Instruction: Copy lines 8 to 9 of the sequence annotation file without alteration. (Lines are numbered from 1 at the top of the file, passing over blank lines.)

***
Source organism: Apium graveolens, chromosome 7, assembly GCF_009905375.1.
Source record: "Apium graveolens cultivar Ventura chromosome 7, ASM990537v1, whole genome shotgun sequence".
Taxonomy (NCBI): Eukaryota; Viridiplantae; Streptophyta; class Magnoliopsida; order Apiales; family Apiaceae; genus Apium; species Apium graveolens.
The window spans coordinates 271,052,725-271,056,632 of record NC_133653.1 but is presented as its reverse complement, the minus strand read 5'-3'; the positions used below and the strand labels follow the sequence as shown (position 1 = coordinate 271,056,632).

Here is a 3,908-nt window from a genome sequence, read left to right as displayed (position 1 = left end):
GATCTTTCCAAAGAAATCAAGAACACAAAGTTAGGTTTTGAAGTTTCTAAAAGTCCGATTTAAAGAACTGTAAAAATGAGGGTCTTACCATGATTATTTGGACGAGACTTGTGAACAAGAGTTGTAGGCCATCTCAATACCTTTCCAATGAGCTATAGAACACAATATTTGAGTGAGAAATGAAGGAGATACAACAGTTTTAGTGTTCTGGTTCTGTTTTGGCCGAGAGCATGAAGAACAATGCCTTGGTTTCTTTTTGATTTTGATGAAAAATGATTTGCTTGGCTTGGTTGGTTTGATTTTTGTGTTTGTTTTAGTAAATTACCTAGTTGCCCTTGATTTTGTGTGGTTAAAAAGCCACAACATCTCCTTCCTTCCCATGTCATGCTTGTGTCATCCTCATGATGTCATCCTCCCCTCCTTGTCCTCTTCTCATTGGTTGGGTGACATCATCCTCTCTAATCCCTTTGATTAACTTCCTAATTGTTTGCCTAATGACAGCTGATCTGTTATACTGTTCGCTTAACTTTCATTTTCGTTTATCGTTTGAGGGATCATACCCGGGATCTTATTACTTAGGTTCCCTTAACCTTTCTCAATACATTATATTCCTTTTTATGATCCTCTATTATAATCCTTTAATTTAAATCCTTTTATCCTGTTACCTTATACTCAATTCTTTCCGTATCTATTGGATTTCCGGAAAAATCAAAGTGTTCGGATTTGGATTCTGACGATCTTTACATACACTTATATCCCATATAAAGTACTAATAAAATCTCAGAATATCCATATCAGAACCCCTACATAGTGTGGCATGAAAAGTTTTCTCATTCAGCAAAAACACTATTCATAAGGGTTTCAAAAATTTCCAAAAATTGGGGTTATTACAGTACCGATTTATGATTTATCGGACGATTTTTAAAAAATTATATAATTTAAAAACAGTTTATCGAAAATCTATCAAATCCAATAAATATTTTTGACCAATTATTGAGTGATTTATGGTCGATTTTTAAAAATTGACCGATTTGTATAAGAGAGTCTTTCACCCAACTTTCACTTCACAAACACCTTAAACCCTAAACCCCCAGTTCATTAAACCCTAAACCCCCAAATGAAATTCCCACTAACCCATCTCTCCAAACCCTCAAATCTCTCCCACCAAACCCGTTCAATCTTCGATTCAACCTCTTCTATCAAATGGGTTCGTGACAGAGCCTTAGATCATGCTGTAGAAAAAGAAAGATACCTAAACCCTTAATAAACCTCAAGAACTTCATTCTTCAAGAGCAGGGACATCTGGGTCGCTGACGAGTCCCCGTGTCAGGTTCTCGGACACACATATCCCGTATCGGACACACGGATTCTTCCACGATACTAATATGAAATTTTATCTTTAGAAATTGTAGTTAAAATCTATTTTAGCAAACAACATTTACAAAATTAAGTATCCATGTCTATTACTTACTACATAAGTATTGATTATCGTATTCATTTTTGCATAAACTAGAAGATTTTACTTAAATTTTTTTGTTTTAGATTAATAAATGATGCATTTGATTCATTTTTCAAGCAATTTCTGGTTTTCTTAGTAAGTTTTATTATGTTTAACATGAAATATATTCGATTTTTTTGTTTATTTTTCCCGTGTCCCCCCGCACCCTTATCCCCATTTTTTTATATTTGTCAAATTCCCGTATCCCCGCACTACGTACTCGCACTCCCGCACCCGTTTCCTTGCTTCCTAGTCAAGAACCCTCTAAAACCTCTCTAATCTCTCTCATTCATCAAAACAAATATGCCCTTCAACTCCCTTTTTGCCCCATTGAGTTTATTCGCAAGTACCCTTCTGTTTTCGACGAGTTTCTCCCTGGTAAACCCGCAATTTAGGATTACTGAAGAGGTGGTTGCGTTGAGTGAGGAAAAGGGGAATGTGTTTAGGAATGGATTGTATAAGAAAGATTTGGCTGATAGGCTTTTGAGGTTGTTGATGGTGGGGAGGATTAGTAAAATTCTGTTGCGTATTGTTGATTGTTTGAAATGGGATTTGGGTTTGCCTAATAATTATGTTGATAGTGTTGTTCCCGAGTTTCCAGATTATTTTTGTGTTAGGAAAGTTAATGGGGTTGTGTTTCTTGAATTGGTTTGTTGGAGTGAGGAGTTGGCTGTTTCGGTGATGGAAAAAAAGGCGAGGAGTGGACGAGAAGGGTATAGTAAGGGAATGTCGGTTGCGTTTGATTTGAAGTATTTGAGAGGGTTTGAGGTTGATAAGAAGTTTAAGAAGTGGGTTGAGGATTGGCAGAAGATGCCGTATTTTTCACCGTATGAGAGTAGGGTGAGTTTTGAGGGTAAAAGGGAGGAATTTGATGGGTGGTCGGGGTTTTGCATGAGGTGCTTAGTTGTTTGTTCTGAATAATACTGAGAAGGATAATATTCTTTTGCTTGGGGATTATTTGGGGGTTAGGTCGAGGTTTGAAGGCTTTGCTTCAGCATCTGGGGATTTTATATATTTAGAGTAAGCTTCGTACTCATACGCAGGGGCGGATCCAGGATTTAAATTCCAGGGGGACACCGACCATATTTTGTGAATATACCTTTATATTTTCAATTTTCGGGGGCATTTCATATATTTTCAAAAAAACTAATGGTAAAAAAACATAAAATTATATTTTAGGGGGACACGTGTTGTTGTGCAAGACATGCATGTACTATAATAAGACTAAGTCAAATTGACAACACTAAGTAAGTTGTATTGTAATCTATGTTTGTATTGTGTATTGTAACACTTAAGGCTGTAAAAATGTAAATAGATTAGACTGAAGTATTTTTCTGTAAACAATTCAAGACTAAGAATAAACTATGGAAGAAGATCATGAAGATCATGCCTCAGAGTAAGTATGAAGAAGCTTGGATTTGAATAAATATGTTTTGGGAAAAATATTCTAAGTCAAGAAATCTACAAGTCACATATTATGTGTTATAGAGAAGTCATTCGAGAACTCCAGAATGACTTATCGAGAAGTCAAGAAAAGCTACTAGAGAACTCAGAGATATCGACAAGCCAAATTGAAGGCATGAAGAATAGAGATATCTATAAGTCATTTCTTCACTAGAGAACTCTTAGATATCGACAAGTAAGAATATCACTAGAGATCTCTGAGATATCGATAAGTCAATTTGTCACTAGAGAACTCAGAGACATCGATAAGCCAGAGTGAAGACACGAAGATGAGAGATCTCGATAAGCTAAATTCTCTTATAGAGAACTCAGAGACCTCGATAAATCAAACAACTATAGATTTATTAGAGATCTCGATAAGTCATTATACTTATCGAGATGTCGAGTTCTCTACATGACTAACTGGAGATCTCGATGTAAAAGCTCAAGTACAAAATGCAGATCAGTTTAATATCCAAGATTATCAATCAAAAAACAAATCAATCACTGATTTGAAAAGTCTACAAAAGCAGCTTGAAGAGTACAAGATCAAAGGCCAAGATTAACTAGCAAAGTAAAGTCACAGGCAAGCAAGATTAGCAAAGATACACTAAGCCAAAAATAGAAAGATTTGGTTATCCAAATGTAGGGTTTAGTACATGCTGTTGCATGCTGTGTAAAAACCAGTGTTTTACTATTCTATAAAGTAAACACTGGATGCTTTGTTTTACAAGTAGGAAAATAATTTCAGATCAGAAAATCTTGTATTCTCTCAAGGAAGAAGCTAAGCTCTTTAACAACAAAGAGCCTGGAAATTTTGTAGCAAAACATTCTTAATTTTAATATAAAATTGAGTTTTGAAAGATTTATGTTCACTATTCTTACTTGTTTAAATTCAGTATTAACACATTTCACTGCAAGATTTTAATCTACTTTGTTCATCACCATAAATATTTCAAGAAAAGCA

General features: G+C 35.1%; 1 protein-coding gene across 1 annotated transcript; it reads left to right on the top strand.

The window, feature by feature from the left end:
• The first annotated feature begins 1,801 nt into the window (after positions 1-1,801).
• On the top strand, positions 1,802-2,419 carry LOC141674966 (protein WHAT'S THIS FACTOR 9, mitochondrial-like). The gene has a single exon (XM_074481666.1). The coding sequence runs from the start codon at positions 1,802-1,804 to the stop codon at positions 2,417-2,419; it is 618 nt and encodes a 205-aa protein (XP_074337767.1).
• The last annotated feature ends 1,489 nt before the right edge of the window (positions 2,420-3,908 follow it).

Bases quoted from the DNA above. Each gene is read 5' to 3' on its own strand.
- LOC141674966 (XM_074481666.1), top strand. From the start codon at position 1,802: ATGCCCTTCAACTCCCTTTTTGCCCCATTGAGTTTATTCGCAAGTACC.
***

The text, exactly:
The window, feature by feature from the left end:
• The first annotated feature begins 1,801 nt into the window (after positions 1-1,801).